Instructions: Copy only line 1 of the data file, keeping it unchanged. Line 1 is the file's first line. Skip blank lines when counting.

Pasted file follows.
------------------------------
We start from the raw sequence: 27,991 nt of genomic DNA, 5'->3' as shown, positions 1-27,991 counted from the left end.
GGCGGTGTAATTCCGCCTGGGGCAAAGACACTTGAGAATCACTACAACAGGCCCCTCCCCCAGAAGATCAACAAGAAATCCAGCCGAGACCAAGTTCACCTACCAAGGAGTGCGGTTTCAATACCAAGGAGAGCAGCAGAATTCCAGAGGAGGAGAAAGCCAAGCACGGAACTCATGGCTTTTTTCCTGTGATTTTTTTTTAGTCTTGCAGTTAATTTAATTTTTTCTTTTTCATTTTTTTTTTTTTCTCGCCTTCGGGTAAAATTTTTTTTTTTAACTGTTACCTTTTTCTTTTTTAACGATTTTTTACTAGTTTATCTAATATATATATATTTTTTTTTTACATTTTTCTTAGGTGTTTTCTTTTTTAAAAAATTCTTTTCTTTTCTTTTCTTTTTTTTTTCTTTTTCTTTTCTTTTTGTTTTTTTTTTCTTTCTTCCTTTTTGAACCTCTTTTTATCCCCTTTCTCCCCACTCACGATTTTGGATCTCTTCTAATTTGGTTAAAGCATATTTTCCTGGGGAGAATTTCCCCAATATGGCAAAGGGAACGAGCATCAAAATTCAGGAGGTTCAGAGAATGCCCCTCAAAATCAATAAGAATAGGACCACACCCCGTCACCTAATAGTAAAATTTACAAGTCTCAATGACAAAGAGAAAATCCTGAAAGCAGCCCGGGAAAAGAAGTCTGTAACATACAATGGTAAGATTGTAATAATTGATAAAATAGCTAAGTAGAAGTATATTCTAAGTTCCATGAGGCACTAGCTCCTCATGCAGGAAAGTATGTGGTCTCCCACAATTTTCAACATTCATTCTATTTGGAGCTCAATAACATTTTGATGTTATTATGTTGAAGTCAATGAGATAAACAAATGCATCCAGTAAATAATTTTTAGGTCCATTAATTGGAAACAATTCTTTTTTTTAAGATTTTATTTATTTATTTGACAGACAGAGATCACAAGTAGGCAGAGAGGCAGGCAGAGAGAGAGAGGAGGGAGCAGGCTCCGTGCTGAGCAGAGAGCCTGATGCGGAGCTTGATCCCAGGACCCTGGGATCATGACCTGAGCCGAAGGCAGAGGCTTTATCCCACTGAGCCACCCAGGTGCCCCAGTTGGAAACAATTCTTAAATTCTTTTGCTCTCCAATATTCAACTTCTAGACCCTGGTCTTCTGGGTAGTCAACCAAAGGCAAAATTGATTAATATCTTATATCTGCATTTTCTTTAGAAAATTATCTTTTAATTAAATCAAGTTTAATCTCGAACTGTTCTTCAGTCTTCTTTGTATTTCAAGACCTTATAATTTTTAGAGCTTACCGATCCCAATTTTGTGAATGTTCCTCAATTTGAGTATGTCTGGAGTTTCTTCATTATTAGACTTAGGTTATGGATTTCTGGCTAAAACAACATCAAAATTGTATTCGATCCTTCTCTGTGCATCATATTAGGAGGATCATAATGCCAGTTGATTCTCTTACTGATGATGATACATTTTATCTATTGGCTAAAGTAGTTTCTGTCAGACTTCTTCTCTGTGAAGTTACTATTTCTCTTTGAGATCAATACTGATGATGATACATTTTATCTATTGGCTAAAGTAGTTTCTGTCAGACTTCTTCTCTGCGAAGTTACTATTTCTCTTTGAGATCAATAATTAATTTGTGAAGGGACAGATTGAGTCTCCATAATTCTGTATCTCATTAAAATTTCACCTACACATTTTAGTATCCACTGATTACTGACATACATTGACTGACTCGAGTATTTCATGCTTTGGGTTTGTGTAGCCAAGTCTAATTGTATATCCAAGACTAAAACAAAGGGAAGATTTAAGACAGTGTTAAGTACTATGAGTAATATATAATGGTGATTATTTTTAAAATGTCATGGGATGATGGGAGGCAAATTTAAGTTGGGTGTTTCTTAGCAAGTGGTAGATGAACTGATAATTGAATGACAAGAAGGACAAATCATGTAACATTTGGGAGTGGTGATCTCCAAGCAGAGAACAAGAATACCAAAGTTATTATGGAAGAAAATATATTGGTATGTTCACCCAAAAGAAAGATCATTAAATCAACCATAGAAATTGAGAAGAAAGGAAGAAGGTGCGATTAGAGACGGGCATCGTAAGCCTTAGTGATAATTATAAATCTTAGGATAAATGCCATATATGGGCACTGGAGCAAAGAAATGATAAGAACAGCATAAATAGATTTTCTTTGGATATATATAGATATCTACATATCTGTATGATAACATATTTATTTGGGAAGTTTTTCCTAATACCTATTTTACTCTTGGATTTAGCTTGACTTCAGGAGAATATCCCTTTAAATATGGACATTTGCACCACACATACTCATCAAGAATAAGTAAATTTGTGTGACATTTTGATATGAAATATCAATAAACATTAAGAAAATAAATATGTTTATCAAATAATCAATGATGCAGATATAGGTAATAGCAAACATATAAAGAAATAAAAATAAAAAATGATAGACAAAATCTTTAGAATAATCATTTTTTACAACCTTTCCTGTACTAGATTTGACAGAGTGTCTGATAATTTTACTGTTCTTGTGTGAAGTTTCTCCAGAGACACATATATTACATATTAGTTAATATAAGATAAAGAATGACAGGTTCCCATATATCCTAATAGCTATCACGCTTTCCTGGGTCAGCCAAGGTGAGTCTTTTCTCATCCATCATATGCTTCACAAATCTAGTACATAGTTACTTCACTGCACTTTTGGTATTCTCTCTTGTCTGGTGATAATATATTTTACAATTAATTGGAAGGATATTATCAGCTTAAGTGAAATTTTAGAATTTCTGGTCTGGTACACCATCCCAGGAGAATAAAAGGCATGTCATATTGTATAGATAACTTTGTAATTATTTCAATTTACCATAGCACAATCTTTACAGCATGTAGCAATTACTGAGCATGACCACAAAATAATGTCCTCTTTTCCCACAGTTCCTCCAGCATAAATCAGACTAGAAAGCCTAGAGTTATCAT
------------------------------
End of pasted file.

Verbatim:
We start from the raw sequence: 27,991 nt of genomic DNA, 5'->3' as shown, positions 1-27,991 counted from the left end.